Critics have urged investigators to consider what else TODCO could have done with its profit—for example, building new affordable housing or repairing existing properties. Our research at the Knox Hotel shows that this is beyond mere speculation: TODCO and the John Stewart Company, the building’s property manager, have been intentionally skimping on repairs, and intimidating residents who voice their complaints.
Donna Muir is going public with what she describes as a lengthy pattern of abuse and exploitation of residents by the property managers. She alleges that Janet Thompson, the property manager since 2006, collects a bonus for implementing cost-savings by skimping on repairs, even as the Knox Hotel raises its rent every year. Now, she claims, Thompson is refusing to accept her rent payments. She alleges that the Knox Hotel also requested a duplicate payment of $150, which her medical provider offers to assist with rent, after they had already cashed their first check.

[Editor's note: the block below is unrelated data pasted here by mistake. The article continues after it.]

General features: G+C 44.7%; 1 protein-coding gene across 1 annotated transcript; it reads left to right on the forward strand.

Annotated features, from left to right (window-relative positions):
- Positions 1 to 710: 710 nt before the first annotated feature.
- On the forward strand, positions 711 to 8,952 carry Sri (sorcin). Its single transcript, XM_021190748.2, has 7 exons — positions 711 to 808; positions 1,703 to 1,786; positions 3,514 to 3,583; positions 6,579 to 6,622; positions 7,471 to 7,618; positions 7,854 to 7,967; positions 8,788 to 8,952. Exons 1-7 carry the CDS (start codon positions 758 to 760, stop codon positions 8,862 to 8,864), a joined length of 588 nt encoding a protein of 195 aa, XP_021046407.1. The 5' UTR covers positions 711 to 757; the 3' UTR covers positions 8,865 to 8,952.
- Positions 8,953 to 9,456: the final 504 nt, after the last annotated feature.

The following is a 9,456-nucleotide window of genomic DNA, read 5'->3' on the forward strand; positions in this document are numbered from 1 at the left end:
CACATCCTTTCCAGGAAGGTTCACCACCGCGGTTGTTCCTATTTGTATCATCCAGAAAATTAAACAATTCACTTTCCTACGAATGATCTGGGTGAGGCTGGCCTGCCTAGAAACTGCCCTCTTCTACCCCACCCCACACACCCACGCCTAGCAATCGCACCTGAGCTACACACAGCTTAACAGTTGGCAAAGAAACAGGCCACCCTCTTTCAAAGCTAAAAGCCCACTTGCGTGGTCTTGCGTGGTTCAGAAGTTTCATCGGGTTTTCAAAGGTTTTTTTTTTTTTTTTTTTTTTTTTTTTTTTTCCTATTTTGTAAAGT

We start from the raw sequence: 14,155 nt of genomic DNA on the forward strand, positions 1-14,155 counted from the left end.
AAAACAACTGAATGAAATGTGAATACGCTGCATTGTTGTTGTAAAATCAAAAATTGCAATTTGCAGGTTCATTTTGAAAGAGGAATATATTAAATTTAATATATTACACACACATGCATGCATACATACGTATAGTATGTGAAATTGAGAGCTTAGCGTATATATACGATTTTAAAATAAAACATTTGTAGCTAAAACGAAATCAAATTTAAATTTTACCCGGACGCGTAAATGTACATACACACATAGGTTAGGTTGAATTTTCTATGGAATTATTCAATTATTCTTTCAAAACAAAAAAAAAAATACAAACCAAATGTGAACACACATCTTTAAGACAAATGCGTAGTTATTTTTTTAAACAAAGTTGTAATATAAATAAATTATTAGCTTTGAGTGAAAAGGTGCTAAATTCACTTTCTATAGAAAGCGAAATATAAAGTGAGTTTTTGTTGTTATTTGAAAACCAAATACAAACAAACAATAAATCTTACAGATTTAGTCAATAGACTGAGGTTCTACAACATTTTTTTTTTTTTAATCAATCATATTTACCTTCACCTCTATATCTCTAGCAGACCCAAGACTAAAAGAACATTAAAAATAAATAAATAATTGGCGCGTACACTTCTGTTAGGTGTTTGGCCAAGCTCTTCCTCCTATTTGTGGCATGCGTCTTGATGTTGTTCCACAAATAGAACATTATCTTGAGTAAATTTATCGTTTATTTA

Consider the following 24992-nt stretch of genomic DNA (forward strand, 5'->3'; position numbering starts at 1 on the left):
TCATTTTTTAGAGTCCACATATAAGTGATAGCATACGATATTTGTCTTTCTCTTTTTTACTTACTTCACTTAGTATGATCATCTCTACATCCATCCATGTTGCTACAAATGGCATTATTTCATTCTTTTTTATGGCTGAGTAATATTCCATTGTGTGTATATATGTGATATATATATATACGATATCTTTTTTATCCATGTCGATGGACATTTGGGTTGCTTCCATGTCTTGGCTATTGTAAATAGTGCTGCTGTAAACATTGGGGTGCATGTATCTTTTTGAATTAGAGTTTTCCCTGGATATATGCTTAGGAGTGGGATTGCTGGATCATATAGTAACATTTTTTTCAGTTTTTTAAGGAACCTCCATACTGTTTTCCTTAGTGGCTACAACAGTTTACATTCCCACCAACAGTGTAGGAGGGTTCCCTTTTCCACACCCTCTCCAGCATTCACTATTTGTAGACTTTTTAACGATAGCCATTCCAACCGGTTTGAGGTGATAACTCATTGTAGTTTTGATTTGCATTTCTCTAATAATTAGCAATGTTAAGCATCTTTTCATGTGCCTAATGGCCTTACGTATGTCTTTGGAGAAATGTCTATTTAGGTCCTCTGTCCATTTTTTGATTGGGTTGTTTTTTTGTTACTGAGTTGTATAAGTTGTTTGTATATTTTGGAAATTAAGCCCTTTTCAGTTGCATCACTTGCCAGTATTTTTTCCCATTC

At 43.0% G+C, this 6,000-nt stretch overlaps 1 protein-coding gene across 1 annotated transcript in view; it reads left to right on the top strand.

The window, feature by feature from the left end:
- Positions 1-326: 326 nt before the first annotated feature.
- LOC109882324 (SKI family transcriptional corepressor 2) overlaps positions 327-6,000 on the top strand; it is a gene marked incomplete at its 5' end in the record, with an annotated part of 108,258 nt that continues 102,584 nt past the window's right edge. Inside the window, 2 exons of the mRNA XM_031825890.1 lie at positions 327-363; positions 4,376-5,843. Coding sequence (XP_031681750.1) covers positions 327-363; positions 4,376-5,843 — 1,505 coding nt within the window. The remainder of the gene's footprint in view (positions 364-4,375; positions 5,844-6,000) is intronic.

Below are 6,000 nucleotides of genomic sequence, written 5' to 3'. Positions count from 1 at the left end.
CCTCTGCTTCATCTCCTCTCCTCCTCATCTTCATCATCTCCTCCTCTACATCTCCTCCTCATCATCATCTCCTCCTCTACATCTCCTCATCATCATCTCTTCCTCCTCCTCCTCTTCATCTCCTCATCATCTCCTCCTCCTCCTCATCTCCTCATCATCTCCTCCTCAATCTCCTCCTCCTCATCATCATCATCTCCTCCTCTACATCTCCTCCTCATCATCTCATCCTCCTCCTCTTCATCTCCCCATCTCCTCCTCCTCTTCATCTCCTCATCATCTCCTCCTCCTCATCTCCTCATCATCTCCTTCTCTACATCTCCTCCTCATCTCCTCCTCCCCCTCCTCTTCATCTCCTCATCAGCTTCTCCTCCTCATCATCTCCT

“They don’t give a shit about us,” says her neighbor, Henry Savage. “She’s got health problems, and I’m the only one who can help her.”
Mr. Savage cannot take a shower without scraping up a handful of lead paint from the floor. Recently, he slipped in the shower and injured his back; Thompson, he alleges, told the judge of a decades-old criminal record in Minnesota, before his small claims case was dismissed.
“When I moved in, the place was filthy. Dust and grime everywhere,” he told me. “When I asked, they said my home-care had to do that. That’s not their job! When you move in to an apartment, it’s supposed to be clean and tidy. They gave the last guy his deposit back, so why didn’t they clean anything?”